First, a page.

It’s irresponsible for Davidow to say, “It’s hard to take a drug like lithium for very long without it destroying your kidneys.” People on lithium do need to be medically monitored, and a small percentage will develop reduced kidney function over decades, but 20 percent of people with bipolar disorder will die by suicide, and more than twice that number will attempt it. Lithium can prevent these losses. Similarly, attributing the premature mortality of people with mental illness to the medications used to help them is like saying people with cancer die because they receive chemotherapy. Yes, medical treatment of serious conditions carries its own risks, but linking most of the bad outcomes to the treatment is neither true nor helpful.
Having been in the mental-health system both as a patient and an employee, I agree with much of what Sera Davidow described. Medication, for instance, helped me initially, but taken year after year it damaged me. When I developed facial tics, I asked my psychiatrist about stopping. She said, “Would you rather have a facial tic or be crazy?” I let her answer sway me for a while, but eventually, with the help of my partner and the website The Icarus Project, I stopped taking my medications.
In other places, however, Davidow presents too black-and-white a picture. Psychiatry is not a monster trying to control meek and innocent victims. She describes big men standing over patients, but I never witnessed that. In fact, as a five-foot-two staff member at a mental hospital, I sometimes helped restrain patients, and I’ve also been restrained myself. It’s difficult regardless of who inflicts it on you — two women, in my case — yet knowing others were in control was somehow comforting to me.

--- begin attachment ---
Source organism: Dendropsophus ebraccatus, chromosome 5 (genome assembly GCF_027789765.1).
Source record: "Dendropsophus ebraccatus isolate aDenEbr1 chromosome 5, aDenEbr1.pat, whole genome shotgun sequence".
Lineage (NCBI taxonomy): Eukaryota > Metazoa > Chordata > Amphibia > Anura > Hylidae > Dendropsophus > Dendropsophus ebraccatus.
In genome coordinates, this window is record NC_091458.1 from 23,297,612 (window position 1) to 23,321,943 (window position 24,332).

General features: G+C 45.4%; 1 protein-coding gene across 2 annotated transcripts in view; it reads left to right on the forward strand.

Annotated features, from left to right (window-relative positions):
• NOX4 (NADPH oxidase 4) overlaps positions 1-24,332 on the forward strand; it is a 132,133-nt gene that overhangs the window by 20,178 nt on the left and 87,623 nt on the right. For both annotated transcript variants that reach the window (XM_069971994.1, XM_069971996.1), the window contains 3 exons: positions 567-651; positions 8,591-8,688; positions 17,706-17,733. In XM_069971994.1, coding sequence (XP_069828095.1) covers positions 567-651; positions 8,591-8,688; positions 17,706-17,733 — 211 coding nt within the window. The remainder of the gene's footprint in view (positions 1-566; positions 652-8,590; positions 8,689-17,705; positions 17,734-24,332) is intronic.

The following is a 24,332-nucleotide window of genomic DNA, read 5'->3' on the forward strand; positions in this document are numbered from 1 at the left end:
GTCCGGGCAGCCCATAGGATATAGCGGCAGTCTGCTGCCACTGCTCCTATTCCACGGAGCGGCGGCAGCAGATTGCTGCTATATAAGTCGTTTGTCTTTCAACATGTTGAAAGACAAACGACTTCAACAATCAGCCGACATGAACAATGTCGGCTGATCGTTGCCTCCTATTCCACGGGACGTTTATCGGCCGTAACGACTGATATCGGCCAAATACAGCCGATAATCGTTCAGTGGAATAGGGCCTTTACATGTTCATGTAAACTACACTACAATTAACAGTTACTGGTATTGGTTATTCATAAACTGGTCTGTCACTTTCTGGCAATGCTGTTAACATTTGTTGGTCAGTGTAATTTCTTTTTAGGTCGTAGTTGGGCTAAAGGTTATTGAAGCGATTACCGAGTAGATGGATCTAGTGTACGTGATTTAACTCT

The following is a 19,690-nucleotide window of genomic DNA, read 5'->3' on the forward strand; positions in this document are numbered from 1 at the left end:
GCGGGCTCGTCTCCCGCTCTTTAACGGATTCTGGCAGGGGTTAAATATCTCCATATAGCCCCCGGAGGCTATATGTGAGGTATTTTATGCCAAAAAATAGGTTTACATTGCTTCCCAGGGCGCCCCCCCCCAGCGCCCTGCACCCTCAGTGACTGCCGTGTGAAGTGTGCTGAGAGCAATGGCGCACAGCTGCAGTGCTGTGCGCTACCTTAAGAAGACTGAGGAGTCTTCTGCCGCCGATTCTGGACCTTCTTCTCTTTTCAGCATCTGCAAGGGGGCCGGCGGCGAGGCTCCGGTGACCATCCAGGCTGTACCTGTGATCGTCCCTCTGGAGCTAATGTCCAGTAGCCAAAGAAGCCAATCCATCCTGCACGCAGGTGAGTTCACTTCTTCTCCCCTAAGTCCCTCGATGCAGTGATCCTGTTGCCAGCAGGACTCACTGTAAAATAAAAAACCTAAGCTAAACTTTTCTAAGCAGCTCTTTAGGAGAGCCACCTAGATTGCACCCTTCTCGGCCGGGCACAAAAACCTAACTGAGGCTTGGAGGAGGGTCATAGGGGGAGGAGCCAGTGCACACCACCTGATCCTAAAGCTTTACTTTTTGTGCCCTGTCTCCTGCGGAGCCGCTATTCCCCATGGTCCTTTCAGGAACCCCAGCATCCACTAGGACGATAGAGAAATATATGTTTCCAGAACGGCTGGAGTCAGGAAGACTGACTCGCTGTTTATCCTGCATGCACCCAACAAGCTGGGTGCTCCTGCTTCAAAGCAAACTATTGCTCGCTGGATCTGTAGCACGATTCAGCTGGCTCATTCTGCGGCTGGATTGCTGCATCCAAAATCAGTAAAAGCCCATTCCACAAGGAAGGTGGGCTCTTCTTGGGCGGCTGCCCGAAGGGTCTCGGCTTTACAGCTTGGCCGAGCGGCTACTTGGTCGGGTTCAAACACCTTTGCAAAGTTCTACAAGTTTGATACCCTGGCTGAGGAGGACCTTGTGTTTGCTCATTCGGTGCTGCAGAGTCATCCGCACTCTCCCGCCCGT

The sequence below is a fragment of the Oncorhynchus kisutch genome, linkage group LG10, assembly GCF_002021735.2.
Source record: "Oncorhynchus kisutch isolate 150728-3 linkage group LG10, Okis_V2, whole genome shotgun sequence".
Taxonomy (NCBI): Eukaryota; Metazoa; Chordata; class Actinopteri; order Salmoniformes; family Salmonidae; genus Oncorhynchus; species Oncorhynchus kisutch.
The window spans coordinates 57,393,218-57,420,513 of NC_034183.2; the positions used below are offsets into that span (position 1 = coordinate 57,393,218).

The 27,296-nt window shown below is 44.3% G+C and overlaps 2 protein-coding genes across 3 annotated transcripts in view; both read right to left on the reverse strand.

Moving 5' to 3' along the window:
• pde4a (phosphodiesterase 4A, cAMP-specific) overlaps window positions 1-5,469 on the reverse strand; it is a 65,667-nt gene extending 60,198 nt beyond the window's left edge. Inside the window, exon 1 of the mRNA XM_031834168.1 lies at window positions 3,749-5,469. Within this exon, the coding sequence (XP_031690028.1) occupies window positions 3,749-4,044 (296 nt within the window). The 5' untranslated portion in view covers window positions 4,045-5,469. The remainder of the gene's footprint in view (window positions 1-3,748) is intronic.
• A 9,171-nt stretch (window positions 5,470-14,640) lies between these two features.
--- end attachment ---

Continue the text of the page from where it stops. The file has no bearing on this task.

When Davidow admitted to engaging in cutting, she lost all credibility for me. Self-harm is not coping. I, too, used to engage in cutting, and I am grateful that people in my life gave me a choice: either them or the razor blade. I chose them — which, really, was choosing myself.
Sera Davidow responds:
To Saundra J. Raynor: Though I feel validated to hear about your difficult experiences, I’m saddened all the same. It’s well past time for change.
To Name Withheld: I’m sorry to learn of your son’s struggles but glad things have shifted in recent years. I’m personally aware of many transgender people who have attempted suicide. Society too often fails to meet people’s basic needs for connection and acceptance.
To Abigail Cobb: I’m pleased you highlighted the issue of paperwork, which prevents well-intentioned folks from being human with one another. I’m also glad your family member recovered by using what I imagine are a number of methods, including psychiatric drugs. Many people credit these drugs with helping them lead successful lives. The key here is informed consent, which, in spite of being a legal requirement, isn’t always obtained. My goal is not to limit people’s access to any treatment but to ensure they know all the paths available.
To Lisa Kreutter: I’m not saying you aren’t part of that 20 percent who benefit from psychiatric drugs, but I know people who have been helped by spiritual practice, acupuncture, joining a roller-derby team, and so on — both with and without drugs.